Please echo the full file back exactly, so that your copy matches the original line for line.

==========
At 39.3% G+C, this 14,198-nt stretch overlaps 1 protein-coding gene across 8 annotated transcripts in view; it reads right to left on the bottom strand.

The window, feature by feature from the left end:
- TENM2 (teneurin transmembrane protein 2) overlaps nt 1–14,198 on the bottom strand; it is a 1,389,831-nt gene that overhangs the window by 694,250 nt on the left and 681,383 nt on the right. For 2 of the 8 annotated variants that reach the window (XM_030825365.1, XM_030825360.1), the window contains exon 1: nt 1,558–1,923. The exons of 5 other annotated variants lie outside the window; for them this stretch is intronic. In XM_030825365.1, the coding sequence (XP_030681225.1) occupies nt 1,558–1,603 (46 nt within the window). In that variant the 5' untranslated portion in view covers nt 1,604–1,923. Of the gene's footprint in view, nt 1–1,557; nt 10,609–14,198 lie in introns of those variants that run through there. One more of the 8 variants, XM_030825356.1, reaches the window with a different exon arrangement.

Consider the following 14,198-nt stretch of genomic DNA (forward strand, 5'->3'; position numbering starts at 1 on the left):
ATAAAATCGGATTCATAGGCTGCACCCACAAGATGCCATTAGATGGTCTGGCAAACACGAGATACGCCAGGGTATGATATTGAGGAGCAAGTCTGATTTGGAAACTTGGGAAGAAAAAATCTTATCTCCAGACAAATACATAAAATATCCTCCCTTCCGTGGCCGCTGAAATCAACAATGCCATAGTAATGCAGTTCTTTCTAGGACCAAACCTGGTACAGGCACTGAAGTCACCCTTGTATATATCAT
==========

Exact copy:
At 39.3% G+C, this 14,198-nt stretch overlaps 1 protein-coding gene across 8 annotated transcripts in view; it reads right to left on the bottom strand.

The window, feature by feature from the left end:
- TENM2 (teneurin transmembrane protein 2) overlaps nt 1–14,198 on the bottom strand; it is a 1,389,831-nt gene that overhangs the window by 694,250 nt on the left and 681,383 nt on the right. For 2 of the 8 annotated variants that reach the window (XM_030825365.1, XM_030825360.1), the window contains exon 1: nt 1,558–1,923. The exons of 5 other annotated variants lie outside the window; for them this stretch is intronic. In XM_030825365.1, the coding sequence (XP_030681225.1) occupies nt 1,558–1,603 (46 nt within the window). In that variant the 5' untranslated portion in view covers nt 1,604–1,923. Of the gene's footprint in view, nt 1–1,557; nt 10,609–14,198 lie in introns of those variants that run through there. One more of the 8 variants, XM_030825356.1, reaches the window with a different exon arrangement.

Consider the following 14,198-nt stretch of genomic DNA (forward strand, 5'->3'; position numbering starts at 1 on the left):
ATAAAATCGGATTCATAGGCTGCACCCACAAGATGCCATTAGATGGTCTGGCAAACACGAGATACGCCAGGGTATGATATTGAGGAGCAAGTCTGATTTGGAAACTTGGGAAGAAAAAATCTTATCTCCAGACAAATACATAAAATATCCTCCCTTCCGTGGCCGCTGAAATCAACAATGCCATAGTAATGCAGTTCTTTCTAGGACCAAACCTGGTACAGGCACTGAAGTCACCCTTGTATATATCAT